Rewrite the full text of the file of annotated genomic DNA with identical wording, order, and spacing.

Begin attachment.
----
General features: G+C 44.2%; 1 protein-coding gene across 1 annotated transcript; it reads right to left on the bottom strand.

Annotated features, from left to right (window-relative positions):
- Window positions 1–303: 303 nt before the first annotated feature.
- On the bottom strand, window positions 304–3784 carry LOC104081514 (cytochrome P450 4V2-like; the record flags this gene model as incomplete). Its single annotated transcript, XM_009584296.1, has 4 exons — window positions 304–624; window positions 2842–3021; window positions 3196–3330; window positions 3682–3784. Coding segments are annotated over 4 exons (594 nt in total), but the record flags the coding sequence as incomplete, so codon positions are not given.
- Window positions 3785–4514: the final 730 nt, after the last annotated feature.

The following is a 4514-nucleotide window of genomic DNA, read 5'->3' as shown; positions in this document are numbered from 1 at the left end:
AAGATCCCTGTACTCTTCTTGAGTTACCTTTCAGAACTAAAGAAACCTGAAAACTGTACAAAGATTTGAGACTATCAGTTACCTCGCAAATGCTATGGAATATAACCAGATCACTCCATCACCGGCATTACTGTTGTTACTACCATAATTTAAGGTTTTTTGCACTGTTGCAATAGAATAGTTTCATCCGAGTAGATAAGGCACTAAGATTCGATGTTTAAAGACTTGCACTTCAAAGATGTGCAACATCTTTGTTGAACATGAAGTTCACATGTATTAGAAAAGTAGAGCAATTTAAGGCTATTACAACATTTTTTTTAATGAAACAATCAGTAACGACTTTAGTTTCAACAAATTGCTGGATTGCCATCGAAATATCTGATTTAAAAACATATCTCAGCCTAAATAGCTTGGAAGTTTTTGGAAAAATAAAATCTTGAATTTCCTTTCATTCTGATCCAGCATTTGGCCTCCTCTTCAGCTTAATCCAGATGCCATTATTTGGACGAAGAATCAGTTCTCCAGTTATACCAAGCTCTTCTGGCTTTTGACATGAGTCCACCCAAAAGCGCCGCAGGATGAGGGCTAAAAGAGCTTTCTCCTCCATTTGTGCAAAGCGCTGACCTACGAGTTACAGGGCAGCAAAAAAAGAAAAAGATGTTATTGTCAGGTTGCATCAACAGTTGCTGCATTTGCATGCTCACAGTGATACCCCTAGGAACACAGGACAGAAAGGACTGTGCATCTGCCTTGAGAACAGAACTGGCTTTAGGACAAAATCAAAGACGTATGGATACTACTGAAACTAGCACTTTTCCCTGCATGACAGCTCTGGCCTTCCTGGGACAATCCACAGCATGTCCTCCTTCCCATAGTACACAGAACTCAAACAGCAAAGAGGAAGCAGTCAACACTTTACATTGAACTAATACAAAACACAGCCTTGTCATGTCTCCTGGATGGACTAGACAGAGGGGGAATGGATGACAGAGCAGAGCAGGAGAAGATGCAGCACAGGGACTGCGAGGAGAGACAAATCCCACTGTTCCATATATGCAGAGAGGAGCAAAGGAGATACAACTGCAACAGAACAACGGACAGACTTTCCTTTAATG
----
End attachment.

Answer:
General features: G+C 44.2%; 1 protein-coding gene across 1 annotated transcript; it reads right to left on the bottom strand.

Annotated features, from left to right (window-relative positions):
- Window positions 1–303: 303 nt before the first annotated feature.
- On the bottom strand, window positions 304–3784 carry LOC104081514 (cytochrome P450 4V2-like; the record flags this gene model as incomplete). Its single annotated transcript, XM_009584296.1, has 4 exons — window positions 304–624; window positions 2842–3021; window positions 3196–3330; window positions 3682–3784. Coding segments are annotated over 4 exons (594 nt in total), but the record flags the coding sequence as incomplete, so codon positions are not given.
- Window positions 3785–4514: the final 730 nt, after the last annotated feature.

The following is a 4514-nucleotide window of genomic DNA, read 5'->3' as shown; positions in this document are numbered from 1 at the left end:
AAGATCCCTGTACTCTTCTTGAGTTACCTTTCAGAACTAAAGAAACCTGAAAACTGTACAAAGATTTGAGACTATCAGTTACCTCGCAAATGCTATGGAATATAACCAGATCACTCCATCACCGGCATTACTGTTGTTACTACCATAATTTAAGGTTTTTTGCACTGTTGCAATAGAATAGTTTCATCCGAGTAGATAAGGCACTAAGATTCGATGTTTAAAGACTTGCACTTCAAAGATGTGCAACATCTTTGTTGAACATGAAGTTCACATGTATTAGAAAAGTAGAGCAATTTAAGGCTATTACAACATTTTTTTTAATGAAACAATCAGTAACGACTTTAGTTTCAACAAATTGCTGGATTGCCATCGAAATATCTGATTTAAAAACATATCTCAGCCTAAATAGCTTGGAAGTTTTTGGAAAAATAAAATCTTGAATTTCCTTTCATTCTGATCCAGCATTTGGCCTCCTCTTCAGCTTAATCCAGATGCCATTATTTGGACGAAGAATCAGTTCTCCAGTTATACCAAGCTCTTCTGGCTTTTGACATGAGTCCACCCAAAAGCGCCGCAGGATGAGGGCTAAAAGAGCTTTCTCCTCCATTTGTGCAAAGCGCTGACCTACGAGTTACAGGGCAGCAAAAAAAGAAAAAGATGTTATTGTCAGGTTGCATCAACAGTTGCTGCATTTGCATGCTCACAGTGATACCCCTAGGAACACAGGACAGAAAGGACTGTGCATCTGCCTTGAGAACAGAACTGGCTTTAGGACAAAATCAAAGACGTATGGATACTACTGAAACTAGCACTTTTCCCTGCATGACAGCTCTGGCCTTCCTGGGACAATCCACAGCATGTCCTCCTTCCCATAGTACACAGAACTCAAACAGCAAAGAGGAAGCAGTCAACACTTTACATTGAACTAATACAAAACACAGCCTTGTCATGTCTCCTGGATGGACTAGACAGAGGGGGAATGGATGACAGAGCAGAGCAGGAGAAGATGCAGCACAGGGACTGCGAGGAGAGACAAATCCCACTGTTCCATATATGCAGAGAGGAGCAAAGGAGATACAACTGCAACAGAACAACGGACAGACTTTCCTTTAATG